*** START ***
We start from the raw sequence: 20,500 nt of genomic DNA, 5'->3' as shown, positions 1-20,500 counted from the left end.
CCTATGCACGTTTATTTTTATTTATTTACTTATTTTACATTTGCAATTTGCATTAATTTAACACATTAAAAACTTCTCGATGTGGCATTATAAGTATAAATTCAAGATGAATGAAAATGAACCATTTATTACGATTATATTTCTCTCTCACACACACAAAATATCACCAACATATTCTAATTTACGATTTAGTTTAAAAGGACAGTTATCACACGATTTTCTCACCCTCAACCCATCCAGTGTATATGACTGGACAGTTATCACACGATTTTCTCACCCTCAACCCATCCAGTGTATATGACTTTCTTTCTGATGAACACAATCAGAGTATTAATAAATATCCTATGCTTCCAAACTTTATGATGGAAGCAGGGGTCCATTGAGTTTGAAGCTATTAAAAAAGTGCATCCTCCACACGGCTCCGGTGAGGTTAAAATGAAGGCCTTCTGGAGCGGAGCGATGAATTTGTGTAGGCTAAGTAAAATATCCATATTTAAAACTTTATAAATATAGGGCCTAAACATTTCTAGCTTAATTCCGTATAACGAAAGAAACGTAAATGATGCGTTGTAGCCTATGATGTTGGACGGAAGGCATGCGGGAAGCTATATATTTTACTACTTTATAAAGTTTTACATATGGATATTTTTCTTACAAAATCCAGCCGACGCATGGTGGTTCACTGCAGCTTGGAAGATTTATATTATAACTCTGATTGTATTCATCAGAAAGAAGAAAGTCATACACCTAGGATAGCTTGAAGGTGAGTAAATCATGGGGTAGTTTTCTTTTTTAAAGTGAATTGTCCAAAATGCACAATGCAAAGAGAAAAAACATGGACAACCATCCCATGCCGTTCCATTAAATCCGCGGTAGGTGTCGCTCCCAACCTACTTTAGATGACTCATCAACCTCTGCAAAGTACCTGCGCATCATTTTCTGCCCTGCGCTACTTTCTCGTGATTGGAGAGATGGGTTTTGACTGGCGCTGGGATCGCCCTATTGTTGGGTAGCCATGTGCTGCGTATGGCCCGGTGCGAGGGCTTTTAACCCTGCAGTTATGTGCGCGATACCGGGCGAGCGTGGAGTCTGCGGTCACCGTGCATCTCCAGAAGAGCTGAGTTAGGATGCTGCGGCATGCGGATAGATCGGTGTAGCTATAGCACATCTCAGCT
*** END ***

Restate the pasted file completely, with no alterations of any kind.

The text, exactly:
We start from the raw sequence: 20,500 nt of genomic DNA, 5'->3' as shown, positions 1-20,500 counted from the left end.
CCTATGCACGTTTATTTTTATTTATTTACTTATTTTACATTTGCAATTTGCATTAATTTAACACATTAAAAACTTCTCGATGTGGCATTATAAGTATAAATTCAAGATGAATGAAAATGAACCATTTATTACGATTATATTTCTCTCTCACACACACAAAATATCACCAACATATTCTAATTTACGATTTAGTTTAAAAGGACAGTTATCACACGATTTTCTCACCCTCAACCCATCCAGTGTATATGACTGGACAGTTATCACACGATTTTCTCACCCTCAACCCATCCAGTGTATATGACTTTCTTTCTGATGAACACAATCAGAGTATTAATAAATATCCTATGCTTCCAAACTTTATGATGGAAGCAGGGGTCCATTGAGTTTGAAGCTATTAAAAAAGTGCATCCTCCACACGGCTCCGGTGAGGTTAAAATGAAGGCCTTCTGGAGCGGAGCGATGAATTTGTGTAGGCTAAGTAAAATATCCATATTTAAAACTTTATAAATATAGGGCCTAAACATTTCTAGCTTAATTCCGTATAACGAAAGAAACGTAAATGATGCGTTGTAGCCTATGATGTTGGACGGAAGGCATGCGGGAAGCTATATATTTTACTACTTTATAAAGTTTTACATATGGATATTTTTCTTACAAAATCCAGCCGACGCATGGTGGTTCACTGCAGCTTGGAAGATTTATATTATAACTCTGATTGTATTCATCAGAAAGAAGAAAGTCATACACCTAGGATAGCTTGAAGGTGAGTAAATCATGGGGTAGTTTTCTTTTTTAAAGTGAATTGTCCAAAATGCACAATGCAAAGAGAAAAAACATGGACAACCATCCCATGCCGTTCCATTAAATCCGCGGTAGGTGTCGCTCCCAACCTACTTTAGATGACTCATCAACCTCTGCAAAGTACCTGCGCATCATTTTCTGCCCTGCGCTACTTTCTCGTGATTGGAGAGATGGGTTTTGACTGGCGCTGGGATCGCCCTATTGTTGGGTAGCCATGTGCTGCGTATGGCCCGGTGCGAGGGCTTTTAACCCTGCAGTTATGTGCGCGATACCGGGCGAGCGTGGAGTCTGCGGTCACCGTGCATCTCCAGAAGAGCTGAGTTAGGATGCTGCGGCATGCGGATAGATCGGTGTAGCTATAGCACATCTCAGCT